One of the reasons why I love this hobby is that it allows for me to exercise some of my artistic tendencies. I don't do it often with my smithing because I rarely have the freedom to go all out on a weird idea, but I have hundreds of sketches of random cool designs and embellishments for blades. Most of them fall solidly in the "fantastic but nonfunctional" catagory. Add in my love for fantasy and mythology and you have a perfect avenue for me to really have fun for this years KITH. I have always been attracted by some of the primitive bladed objects of history. Sometimes by the beauty, sometimes by the simplicity, and sometimes by the brutality. Often, we tend to look at weapons as these elegant symbols, but primitive tools in general tend to not have that same level of sophistication. Often when looking at stone or bronze-age tools I get this vibe of purpose over prim. It is one of the main reasons why I have always wanted to make some sort of macana - an "edged" war club. Both the Aztec macuahuitl and the Polynesian leiomano sort of paramount in that regard. Although beautiful in a way, there is something very primal about them as well. The Aztec god, Huitzilopochtli, was the patron god of Tenochtitlan and the god of war, the sun, and human sacrifice. Said to have sprouted from the womb armor clad and with weapon in hand, he slew his other siblings to protect his mother. In his hand, we actually wielded a flaming serpent, Xiucoatl, the spirit form of the Aztec deity of fire. So, I looked at Xiucoatl and couldnt help but think it looked a lot like an obsidian-edge war club. Even being tipped in volcanic glass makes sense with his relation to fire. With a bit of perversion, being tipped in steel - a material born of fire in a way - also makes a bit of sense. Since Xiucoatl translates to "turquoise serpent" I figured I could incorporate that as well. Here is what I came up with. As always, thoughts and suggestions are appreciated.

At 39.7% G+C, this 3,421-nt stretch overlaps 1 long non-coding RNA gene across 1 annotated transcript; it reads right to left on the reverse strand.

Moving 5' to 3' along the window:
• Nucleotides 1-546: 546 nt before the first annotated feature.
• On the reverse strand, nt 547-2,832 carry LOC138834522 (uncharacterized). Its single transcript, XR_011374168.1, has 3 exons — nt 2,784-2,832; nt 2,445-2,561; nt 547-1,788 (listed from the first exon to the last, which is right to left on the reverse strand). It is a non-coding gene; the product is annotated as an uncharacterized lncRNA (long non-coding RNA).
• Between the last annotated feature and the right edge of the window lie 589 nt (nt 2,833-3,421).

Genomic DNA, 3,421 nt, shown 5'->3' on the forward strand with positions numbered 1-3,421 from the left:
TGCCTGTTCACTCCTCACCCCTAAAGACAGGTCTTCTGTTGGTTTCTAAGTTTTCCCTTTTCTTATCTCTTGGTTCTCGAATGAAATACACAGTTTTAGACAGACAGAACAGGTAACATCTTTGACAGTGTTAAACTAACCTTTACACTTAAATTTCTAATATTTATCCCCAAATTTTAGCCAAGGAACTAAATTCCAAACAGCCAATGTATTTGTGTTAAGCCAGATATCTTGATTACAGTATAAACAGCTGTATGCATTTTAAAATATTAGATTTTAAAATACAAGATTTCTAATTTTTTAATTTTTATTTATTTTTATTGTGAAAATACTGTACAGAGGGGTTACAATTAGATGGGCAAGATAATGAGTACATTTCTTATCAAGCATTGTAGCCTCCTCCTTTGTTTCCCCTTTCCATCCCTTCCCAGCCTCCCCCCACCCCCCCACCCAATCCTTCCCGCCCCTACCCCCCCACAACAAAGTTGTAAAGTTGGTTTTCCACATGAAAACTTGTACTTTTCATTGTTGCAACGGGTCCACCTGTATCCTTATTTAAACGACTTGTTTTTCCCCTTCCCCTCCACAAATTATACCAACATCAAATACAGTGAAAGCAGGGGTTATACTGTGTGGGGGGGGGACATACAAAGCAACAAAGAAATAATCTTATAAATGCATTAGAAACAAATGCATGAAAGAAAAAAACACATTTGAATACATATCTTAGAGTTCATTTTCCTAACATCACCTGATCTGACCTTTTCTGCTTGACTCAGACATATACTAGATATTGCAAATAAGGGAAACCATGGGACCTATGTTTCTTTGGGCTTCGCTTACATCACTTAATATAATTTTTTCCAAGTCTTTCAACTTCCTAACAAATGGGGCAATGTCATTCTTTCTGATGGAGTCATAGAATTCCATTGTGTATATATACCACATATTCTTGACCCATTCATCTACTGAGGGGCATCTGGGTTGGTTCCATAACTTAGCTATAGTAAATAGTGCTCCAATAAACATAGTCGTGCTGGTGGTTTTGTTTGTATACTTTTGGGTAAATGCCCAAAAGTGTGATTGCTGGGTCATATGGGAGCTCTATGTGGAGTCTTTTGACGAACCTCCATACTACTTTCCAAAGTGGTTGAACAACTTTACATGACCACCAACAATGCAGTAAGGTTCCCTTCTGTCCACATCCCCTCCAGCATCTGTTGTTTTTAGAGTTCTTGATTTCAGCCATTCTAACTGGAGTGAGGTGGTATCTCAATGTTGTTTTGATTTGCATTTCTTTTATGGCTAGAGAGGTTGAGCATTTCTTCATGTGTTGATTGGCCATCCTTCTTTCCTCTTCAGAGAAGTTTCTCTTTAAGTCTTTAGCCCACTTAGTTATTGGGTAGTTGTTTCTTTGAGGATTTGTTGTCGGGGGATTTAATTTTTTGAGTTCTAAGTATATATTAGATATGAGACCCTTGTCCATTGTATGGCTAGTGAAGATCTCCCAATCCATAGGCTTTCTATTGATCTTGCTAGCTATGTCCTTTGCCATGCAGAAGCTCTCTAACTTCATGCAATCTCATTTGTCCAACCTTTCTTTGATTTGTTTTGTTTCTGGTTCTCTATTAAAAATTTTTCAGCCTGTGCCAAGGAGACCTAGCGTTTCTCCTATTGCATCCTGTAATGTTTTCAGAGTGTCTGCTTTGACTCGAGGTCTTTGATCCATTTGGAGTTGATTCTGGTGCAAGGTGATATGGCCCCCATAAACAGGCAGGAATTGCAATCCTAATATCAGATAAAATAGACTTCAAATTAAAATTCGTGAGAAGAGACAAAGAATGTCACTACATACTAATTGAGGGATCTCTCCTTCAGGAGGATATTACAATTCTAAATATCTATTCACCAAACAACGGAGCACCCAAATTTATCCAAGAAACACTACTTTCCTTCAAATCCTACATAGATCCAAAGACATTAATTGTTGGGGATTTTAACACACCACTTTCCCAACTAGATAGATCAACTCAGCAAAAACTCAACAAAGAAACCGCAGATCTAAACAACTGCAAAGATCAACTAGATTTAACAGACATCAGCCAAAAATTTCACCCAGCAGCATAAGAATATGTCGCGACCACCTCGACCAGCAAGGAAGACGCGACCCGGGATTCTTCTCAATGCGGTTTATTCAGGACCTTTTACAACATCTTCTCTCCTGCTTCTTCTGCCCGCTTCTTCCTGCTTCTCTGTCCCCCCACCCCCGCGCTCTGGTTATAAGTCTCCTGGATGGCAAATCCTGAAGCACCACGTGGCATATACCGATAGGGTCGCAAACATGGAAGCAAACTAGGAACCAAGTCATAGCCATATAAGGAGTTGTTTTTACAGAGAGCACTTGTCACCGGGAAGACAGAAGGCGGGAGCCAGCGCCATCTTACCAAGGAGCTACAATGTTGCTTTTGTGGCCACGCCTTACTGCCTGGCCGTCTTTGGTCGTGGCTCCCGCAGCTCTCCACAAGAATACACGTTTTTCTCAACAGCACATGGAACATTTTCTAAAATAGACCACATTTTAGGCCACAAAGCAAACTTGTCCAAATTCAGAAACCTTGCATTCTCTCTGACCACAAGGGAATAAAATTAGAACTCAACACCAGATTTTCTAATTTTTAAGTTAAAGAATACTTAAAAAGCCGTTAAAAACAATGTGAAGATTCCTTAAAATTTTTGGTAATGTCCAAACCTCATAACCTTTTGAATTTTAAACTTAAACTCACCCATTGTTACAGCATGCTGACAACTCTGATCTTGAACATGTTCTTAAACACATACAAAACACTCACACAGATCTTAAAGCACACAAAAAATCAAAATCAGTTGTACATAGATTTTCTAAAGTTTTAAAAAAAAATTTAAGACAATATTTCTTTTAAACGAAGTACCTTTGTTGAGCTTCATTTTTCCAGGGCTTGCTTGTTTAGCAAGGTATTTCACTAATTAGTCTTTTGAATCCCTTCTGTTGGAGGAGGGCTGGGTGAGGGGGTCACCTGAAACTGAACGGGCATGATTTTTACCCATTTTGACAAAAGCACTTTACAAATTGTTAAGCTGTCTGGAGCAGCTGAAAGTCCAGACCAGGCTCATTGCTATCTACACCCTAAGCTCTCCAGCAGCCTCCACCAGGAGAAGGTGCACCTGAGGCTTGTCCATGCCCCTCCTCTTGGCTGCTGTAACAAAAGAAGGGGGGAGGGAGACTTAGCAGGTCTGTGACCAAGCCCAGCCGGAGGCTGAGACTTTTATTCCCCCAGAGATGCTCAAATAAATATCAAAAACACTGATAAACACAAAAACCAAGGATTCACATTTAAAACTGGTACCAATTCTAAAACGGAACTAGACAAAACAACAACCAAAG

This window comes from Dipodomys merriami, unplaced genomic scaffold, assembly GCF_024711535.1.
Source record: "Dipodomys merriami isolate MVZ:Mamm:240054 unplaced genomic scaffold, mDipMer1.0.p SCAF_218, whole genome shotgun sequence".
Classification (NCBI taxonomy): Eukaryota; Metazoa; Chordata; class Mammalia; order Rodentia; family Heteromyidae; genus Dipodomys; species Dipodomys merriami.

9. Dan Bourlotos

    KITH 2018 poll

    I planned on drawing on mythology. I saw it as a magical blade or magical edged tool because of the "/" placement, didn't even consider any of those other options. The power of punctuation!
  10. Dan Bourlotos

    What is this?

    That ever so slight green tinge you see on window glass is actually due to small amounts of iron in the glass melt. Transition elements tend to make funky and unexpected colors in glass depending on the oxidation state. In the case of green-turquoise-blue soda-lime glass, it is usually Fe(II). The fact that it appears as if there is no scale underneath means that it either reduced all the FeO on the surface (which isn't my first guess), or there was some sort of silicate material that was resting on the blade during heat up and as it melted it just picked up iron from the surface. Could be sand, could be cheap ceramic blanket or low-temp fire bricks (both of which have a much higher silica percentage). What I find interesting though is the fact it isn't black. Normally, there is so much excess carbon floating around in a gas forge that any glass you see would turn black, just like the flux used in forge welding. I have used my forge to cast glass before and unless I ran SUPER lean on gas, it always turned black.
  11. Dan Bourlotos

    KITH 2018 poll

    I generally use the yearly KITH to do things I wouldn't normally do. That could be everything from using a weird handle material, to inserting in some wacky design element, to something as simple as just making a style knife I haven't ever done before. I love making axes/hawks, but the magical theme has me intrigued. I have a super weird idea that has been floating in my head for about a decade now, and this might be the perfect time to try it. Then again, it might be too much of an undertaking. Either way, I am going to be kicked out of my comfort zone and that is usually a good thing.
  12. Dan Bourlotos


    Out of curiosity, why not just put that detail into the casting itself? (unless you are sand casting, in which you can ignore the question)
  13. Dan Bourlotos

    "Sangre" takedown small bowie.

    The contrast on that blade is nothing short of awe inspiring. Did you also parkerize the blade?
  14. Dan Bourlotos

    Mini-Anvils, Possibly For Sale

    Count me in too.
  15. Dan Bourlotos

    Mini-Anvils, Possibly For Sale

    For $30, count me in if there are any left.